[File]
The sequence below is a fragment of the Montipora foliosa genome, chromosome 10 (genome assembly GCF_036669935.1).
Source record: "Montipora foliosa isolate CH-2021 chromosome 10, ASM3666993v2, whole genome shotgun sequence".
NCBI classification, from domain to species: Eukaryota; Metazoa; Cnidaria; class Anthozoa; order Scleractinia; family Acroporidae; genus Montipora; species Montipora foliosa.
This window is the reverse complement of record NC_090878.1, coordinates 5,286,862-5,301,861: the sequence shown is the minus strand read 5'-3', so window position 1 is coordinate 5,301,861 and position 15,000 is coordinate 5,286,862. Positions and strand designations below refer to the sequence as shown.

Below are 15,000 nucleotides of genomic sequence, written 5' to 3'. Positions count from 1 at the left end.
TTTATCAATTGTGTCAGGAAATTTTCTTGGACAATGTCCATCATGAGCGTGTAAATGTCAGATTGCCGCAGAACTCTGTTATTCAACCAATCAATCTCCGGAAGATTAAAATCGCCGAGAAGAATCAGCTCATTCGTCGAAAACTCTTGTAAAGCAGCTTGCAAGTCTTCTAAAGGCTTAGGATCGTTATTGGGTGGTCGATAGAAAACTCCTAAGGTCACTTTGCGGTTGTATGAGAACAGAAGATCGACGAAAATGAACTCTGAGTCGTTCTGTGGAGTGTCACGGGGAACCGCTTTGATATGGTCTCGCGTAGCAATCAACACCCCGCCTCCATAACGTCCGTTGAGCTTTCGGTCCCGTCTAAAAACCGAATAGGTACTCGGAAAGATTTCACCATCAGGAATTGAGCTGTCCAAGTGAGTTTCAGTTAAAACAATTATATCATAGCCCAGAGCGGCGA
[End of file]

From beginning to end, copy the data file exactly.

The sequence below is a fragment of the Montipora foliosa genome, chromosome 10 (genome assembly GCF_036669935.1).
Source record: "Montipora foliosa isolate CH-2021 chromosome 10, ASM3666993v2, whole genome shotgun sequence".
NCBI classification, from domain to species: Eukaryota; Metazoa; Cnidaria; class Anthozoa; order Scleractinia; family Acroporidae; genus Montipora; species Montipora foliosa.
This window is the reverse complement of record NC_090878.1, coordinates 5,286,862-5,301,861: the sequence shown is the minus strand read 5'-3', so window position 1 is coordinate 5,301,861 and position 15,000 is coordinate 5,286,862. Positions and strand designations below refer to the sequence as shown.

Below are 15,000 nucleotides of genomic sequence, written 5' to 3'. Positions count from 1 at the left end.
TTTATCAATTGTGTCAGGAAATTTTCTTGGACAATGTCCATCATGAGCGTGTAAATGTCAGATTGCCGCAGAACTCTGTTATTCAACCAATCAATCTCCGGAAGATTAAAATCGCCGAGAAGAATCAGCTCATTCGTCGAAAACTCTTGTAAAGCAGCTTGCAAGTCTTCTAAAGGCTTAGGATCGTTATTGGGTGGTCGATAGAAAACTCCTAAGGTCACTTTGCGGTTGTATGAGAACAGAAGATCGACGAAAATGAACTCTGAGTCGTTCTGTGGAGTGTCACGGGGAACCGCTTTGATATGGTCTCGCGTAGCAATCAACACCCCGCCTCCATAACGTCCGTTGAGCTTTCGGTCCCGTCTAAAAACCGAATAGGTACTCGGAAAGATTTCACCATCAGGAATTGAGCTGTCCAAGTGAGTTTCAGTTAAAACAATTATATCATAGCCCAGAGCGGCGA